British universities are big business: with a contribution every year of 73 billion pounds to the national economy, the sector has an annual expenditure of around 27.9 billion pounds (in perspective, the sector would file in fourth on the FTSE 350), and are responsible for over 10 billion in export earnings. A big business, and one that is growing. In 2015, UCAS reported record figures for enrolment in higher education in the UK. During that year, 532,300 people entered the university system, 16,100 more than in 2014. In total, universities made 1.9 million offers to students.
Universities celebrated a record year for undergraduate numbers, with predictions that it would continue that way. In 2015, after the cap on students was lifted, The Guardian reported that more than half UK universities hoped to expand their student intake. A battle for business that could potentially see a change in the way universities operate. As the newspaper reported, when a similar cap was removed in Australia, marketing budgets exploded: the fight for undergraduates was no longer limited, and competition, in times of funding cuts, is fierce.
An expansion that means good news for the universities, but not necessarily for their students: a recent study by the Bank of England showed recently that the value of degrees issued by UK universities has been in a steady decline for the last 20 years.
With more graduates than ever, students can expect less earning power than ever before. And a similar scenario holds for those actually working at universities. According to Universities UK, wage in the sector has not grown—despite the growth in student numbers—at the same pace as the public and private sectors: at a growth of 5.5%, in has maintained below inflation, whereas the public (6.8%) or private (6.6%) sectors have seen better increases.
A moderation in wages that does not mean universities are not investing. Capital expenditure on the higher education estate was £2 billion in 2012–13, 9% more than the previous year, and the buying of property has been led by universities such as King’s College London, that recently acquired the iconic Bush House in Central London. With the expansion of its Strand Campus, the institution hopes to attract 3,000 students more, increasing its numbers from 27,000 to 30,000.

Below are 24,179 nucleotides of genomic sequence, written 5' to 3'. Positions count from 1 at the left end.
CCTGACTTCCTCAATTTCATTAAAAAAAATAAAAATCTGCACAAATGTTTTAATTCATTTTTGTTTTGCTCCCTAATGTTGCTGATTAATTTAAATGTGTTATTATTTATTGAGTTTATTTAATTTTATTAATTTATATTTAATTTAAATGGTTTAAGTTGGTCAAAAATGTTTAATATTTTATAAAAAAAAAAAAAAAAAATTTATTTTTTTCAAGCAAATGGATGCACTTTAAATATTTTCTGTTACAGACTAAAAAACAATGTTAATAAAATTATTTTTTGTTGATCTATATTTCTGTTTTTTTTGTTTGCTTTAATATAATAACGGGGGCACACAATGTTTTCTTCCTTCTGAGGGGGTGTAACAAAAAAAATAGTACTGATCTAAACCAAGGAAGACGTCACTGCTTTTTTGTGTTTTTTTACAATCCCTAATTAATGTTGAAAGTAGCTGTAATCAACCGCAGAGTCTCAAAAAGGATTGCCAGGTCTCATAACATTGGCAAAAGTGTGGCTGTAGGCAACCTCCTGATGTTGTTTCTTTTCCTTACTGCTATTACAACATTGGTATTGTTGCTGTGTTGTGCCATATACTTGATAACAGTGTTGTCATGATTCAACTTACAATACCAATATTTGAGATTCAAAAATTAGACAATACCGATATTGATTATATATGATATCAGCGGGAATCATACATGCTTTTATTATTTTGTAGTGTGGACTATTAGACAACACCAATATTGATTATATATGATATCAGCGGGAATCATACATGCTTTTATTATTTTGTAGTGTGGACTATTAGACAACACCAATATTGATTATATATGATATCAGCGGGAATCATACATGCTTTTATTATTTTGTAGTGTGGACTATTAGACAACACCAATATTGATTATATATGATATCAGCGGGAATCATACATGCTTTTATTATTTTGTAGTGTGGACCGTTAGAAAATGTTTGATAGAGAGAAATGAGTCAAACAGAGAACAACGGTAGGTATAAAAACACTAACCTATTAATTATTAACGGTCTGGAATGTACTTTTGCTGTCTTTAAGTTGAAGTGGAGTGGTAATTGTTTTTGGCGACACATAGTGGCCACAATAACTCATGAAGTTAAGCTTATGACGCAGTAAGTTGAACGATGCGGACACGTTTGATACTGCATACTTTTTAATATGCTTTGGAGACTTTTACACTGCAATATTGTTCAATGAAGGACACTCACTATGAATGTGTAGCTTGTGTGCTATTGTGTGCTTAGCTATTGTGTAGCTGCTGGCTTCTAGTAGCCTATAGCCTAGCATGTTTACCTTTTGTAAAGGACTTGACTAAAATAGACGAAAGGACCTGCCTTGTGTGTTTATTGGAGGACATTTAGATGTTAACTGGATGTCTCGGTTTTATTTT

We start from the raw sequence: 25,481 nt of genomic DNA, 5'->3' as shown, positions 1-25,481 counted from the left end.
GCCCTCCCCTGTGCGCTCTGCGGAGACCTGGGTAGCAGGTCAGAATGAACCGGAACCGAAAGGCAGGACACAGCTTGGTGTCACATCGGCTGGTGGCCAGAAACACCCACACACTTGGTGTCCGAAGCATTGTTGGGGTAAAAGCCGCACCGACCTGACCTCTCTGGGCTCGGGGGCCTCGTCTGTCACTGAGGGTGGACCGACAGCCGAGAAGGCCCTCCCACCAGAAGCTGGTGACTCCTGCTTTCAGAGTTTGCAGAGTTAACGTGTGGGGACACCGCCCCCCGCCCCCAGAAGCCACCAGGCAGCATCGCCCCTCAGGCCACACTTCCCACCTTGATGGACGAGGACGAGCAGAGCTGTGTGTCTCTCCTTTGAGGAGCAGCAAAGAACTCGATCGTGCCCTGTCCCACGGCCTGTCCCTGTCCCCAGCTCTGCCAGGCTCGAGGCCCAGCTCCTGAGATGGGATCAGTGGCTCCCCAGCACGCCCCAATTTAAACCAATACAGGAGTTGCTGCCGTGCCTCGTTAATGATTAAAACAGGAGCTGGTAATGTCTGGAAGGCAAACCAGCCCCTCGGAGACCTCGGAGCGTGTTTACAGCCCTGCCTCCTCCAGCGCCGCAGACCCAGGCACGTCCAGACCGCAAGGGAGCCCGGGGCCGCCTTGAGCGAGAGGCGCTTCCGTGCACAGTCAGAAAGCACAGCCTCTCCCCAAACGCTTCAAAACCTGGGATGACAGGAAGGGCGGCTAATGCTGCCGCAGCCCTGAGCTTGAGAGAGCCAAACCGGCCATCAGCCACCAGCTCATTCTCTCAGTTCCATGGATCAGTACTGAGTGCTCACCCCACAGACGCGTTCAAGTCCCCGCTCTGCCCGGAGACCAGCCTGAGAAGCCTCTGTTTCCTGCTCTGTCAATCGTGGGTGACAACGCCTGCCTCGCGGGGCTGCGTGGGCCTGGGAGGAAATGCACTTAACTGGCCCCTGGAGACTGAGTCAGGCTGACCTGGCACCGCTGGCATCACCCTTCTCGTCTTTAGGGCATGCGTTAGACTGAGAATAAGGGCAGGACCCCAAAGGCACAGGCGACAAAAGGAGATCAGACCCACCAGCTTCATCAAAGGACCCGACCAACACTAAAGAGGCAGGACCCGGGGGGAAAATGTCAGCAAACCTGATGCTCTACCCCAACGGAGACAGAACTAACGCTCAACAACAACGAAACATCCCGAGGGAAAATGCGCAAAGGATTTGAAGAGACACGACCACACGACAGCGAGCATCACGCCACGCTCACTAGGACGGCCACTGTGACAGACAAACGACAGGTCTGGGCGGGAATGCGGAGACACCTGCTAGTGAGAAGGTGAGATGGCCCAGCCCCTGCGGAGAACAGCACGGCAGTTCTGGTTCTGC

A plan for expansion that other London universities are keen to follow. UCL has plans for UCL East, an extension for their campus worth 350 million pounds. Imperial, on the other hand, is expanding west: it will see construction worth 3 billion pounds in White City. A growth pushed in London mainly by one factor: international students.
But expansion has been deemed risky. A vote for in favour of Brexit in the upcoming EU referendum could spell bad news for British universities. A change in government could see fees cut back, and austerity could see more cuts in funding and investment in research. Changes in visa and immigration regulations could damage the intake of international students. Something which universities are aware of: in 2011–12, less than half of all revenue to universities was from public sources. Though most of their income still comes from fees, universities are expanding their sources of income, and are doing so in very different directions.
An example of this is the issuing of public bonds. A form of financing more commonly seen across the Atlantic, bonds are on the increase at UK universities. A few months ago, the University of Leeds issued a bond worth 250 million pounds. With a maturity date of 2050, it has a fixed rate of 3.125%, and it follows in the footsteps of other universities, such as Liverpool, Cardiff, Manchester, Cambridge or De Montford. A source of income contemplated by evermore universities, who have tried to diversify investments to generate income. But not without controversy: in 2015, a group of leading academics asked UK universities to end investments in fossil fuels, following universities in the US. At King’s College London, the student union became the first educational institution to move investments into ethical banks. The move towards a business-like approach has had other critiques as well, and rent strikes from students at UCL show part of the discontent with high costs at the educational institutions. A student of the university was recently threatened with dismissal after publishing reports that the University would increase rent despite surpluses in university housing.
But despite critiques, the business seems to fare well for most UK universities. According to data from Times Higher Education, universities are sitting on increasingly bigger surpluses: in data from 2013, out of the 160 institutions analysed, 143 where in surplus before exceptional items. Within these, some fared exceptionally well, with 80 universities cashing in surpluses worth more than 4% of their income.